Callan Park in Leichhardt LGA is also a prime example as the grounds are still as they were 50 years ago, except the trees have grown to become magnificent.  To lose these green places will be devastating in more ways that one & not just to the urban wildlife.

Last week residents of Wilga Avenue Dulwich Hill were given a grant of $1,000.   See Report from the Gallery – 20th April 2010.  Photo below.

The largest of the current 6 or 7 verge gardens in Wilga Avenue Dulwich Hill with 2 others visible in the background

The Land Use, Assets & Corporate Committee Meeting & the Service Committee Meeting was held on 13th April.  I stayed only for the first meeting.  Councillor Thanos was absent.  The following is my take on the meeting & all mistake are mine.

1.       Local traffic planning – 2 issues were discussed in detail.  3 residents addressed Council regarding a development affecting Wilford Lane Newtown.   Link Construction Group Pty Ltd are constructing a building at 63 – 71 Enmore Road Newtown. The speakers complained about a heap of problems such as noise, dust, multiple incidents of damage to private property, potholes, rubbish, blocking of access & abuse from builders.

walk way in Tempe Reserve

A privacy wall that the DA said was to remain was knocked down & not replaced. Also contrary to the DA a green space was removed.  3 metres of land that was reclaimed by Marrickville Council was paved over, making it appear to be private rather than Council property.

The developer has been fined 10 times at a total of $30,000 & the residents say that Council could be booking the builders for violations on a daily basis.

Chair Clr Mary O’Sullivan said this was an acute & serious issue & all Councillors mirrored this sentiment.  They will meet asap with residents & bring back the results to the next Council meeting.

In the second issue a resident spoke passionately against allowing a request from the Roads & Traffic Authority (RTA) to Marrickville Council to give them a substantial parcel of Sydenham Green for The RTA to create another lane on Railway Road Sydenham heading towards the intersection of the Princes Hwy.  The RTA say the extra lane will make it easier for trucks & other vehicles to leave Railway Road & enter the Hwy.  Of course it will, but it will also encourage more trucks to use this route through Marrickville LGA.  The resident who spoke said as far as he was concerned, there was too much traffic & far too many trucks in this area.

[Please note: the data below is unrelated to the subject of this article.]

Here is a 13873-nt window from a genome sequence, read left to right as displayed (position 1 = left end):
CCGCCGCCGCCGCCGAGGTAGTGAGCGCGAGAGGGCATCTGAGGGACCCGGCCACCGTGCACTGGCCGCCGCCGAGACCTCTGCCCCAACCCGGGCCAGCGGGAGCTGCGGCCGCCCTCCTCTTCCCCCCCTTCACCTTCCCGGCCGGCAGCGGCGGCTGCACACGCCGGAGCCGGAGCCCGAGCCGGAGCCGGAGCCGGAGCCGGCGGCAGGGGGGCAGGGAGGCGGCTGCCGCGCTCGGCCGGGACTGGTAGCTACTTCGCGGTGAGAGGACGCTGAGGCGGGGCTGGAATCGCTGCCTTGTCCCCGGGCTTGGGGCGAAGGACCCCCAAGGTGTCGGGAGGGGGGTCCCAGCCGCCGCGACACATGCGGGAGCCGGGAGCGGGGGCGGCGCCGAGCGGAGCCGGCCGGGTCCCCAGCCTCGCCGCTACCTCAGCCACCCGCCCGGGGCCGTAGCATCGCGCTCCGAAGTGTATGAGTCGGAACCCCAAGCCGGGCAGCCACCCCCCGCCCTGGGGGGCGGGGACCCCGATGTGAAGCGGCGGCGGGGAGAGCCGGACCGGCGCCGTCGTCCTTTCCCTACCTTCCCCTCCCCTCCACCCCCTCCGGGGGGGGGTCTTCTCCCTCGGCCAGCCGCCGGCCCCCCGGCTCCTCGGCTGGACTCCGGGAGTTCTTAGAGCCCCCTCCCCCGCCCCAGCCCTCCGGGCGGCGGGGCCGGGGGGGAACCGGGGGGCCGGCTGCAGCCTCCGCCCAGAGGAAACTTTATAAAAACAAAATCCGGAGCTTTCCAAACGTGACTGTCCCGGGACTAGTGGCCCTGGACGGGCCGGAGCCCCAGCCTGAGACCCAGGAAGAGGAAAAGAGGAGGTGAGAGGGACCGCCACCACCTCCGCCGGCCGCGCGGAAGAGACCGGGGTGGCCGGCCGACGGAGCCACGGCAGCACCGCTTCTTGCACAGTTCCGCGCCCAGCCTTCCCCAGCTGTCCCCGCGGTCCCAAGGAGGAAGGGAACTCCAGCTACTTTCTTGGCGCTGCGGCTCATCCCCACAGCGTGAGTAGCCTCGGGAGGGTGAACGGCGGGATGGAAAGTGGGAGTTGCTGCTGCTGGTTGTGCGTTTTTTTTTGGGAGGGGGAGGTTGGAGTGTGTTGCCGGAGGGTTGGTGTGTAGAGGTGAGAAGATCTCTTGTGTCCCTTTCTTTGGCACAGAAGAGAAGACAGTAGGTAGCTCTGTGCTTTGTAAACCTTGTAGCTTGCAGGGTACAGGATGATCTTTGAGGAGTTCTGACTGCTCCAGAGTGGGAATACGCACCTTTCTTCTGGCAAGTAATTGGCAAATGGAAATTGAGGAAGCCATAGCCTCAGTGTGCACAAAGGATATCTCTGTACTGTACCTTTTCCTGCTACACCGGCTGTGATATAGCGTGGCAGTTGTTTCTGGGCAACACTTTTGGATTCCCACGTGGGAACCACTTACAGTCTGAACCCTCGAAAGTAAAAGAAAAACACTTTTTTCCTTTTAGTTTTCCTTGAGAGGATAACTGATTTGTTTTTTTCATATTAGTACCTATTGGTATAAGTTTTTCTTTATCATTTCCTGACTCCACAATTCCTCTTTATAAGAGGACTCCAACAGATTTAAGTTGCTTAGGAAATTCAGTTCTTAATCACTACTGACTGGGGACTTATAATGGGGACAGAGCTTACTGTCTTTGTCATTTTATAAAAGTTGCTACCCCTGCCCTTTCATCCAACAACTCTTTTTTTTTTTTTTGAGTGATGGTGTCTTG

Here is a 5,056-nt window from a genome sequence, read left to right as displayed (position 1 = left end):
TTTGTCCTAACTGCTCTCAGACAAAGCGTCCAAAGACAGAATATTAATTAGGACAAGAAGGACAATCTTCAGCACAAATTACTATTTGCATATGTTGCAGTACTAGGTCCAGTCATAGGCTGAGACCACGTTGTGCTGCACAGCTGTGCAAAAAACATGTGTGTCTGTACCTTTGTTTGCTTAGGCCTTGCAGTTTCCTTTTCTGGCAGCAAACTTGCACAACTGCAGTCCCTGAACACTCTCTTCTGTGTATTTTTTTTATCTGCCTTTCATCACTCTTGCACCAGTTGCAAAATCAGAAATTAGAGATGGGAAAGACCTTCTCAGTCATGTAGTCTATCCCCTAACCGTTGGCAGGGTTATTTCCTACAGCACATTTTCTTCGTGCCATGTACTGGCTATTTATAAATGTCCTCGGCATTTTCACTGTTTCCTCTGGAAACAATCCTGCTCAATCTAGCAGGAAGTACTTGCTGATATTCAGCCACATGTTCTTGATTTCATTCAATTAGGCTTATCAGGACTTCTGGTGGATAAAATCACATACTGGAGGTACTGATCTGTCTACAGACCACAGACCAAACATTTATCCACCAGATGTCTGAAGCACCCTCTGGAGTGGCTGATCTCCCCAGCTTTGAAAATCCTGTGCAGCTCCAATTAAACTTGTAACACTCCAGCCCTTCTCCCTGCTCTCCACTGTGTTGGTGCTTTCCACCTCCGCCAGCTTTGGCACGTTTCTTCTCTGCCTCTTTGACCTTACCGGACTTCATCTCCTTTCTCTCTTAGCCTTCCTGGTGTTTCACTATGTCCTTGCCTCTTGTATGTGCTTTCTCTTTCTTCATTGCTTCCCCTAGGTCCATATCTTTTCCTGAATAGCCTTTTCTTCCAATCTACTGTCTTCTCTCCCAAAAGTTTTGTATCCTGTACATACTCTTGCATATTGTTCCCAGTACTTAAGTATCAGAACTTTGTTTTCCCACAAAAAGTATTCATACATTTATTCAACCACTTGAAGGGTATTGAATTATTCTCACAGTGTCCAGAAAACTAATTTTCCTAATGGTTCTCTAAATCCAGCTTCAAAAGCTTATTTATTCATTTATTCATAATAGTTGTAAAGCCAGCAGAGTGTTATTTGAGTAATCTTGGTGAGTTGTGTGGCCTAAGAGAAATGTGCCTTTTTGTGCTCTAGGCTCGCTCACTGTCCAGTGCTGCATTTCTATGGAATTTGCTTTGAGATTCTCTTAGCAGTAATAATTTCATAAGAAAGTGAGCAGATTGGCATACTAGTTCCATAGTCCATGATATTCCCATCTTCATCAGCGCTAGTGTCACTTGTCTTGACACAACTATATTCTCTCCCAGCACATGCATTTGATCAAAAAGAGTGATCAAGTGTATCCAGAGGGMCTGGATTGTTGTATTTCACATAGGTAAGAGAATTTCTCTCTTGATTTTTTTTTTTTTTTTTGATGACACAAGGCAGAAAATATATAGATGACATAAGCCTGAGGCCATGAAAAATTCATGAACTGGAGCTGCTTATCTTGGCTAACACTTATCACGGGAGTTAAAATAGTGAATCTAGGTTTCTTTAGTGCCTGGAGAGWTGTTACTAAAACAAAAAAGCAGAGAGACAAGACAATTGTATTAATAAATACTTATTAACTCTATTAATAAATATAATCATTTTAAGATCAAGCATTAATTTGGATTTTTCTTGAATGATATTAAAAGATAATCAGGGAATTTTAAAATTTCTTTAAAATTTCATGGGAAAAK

The area of land the RTA have their eye on is from the Princes Hwy to the Coptic Church built in 1884.  13 healthy trees on park land would need to be chopped down.  Councillors voted to deny the request from the RTA.

2.         The Metropolitan Strategy Review 2036 Discussion Paper was briefly discussed.  This is a large document, which I have yet to read.

3.         Metropolitan Transport Plan – Most discussion concentrated on the Greenway.  Marrickville Council is concerned that 55% of the Plan’s budget is for road infrastructure.

Just about to burst into flower-Sydenham Green

Council thought it would be better if only 20% of the budget was directed towards roads with the remaining 80% directed to walking, cycling & public transport.

The Greens wanted an amendment that called on the state government to ‘guarantee’ a bike-path in the Greenway corridor.  The plans do not guarantee the bike path, as a lot depends on whether the light rail is 1 or 2 tracks.  Clr Wright did not want to impose conditions that may impact on how light rail works.  After debate that centred on using creative engineering around ‘pinch points’ the motion was amened to ‘consider inclusion’ & this was carried unanimously.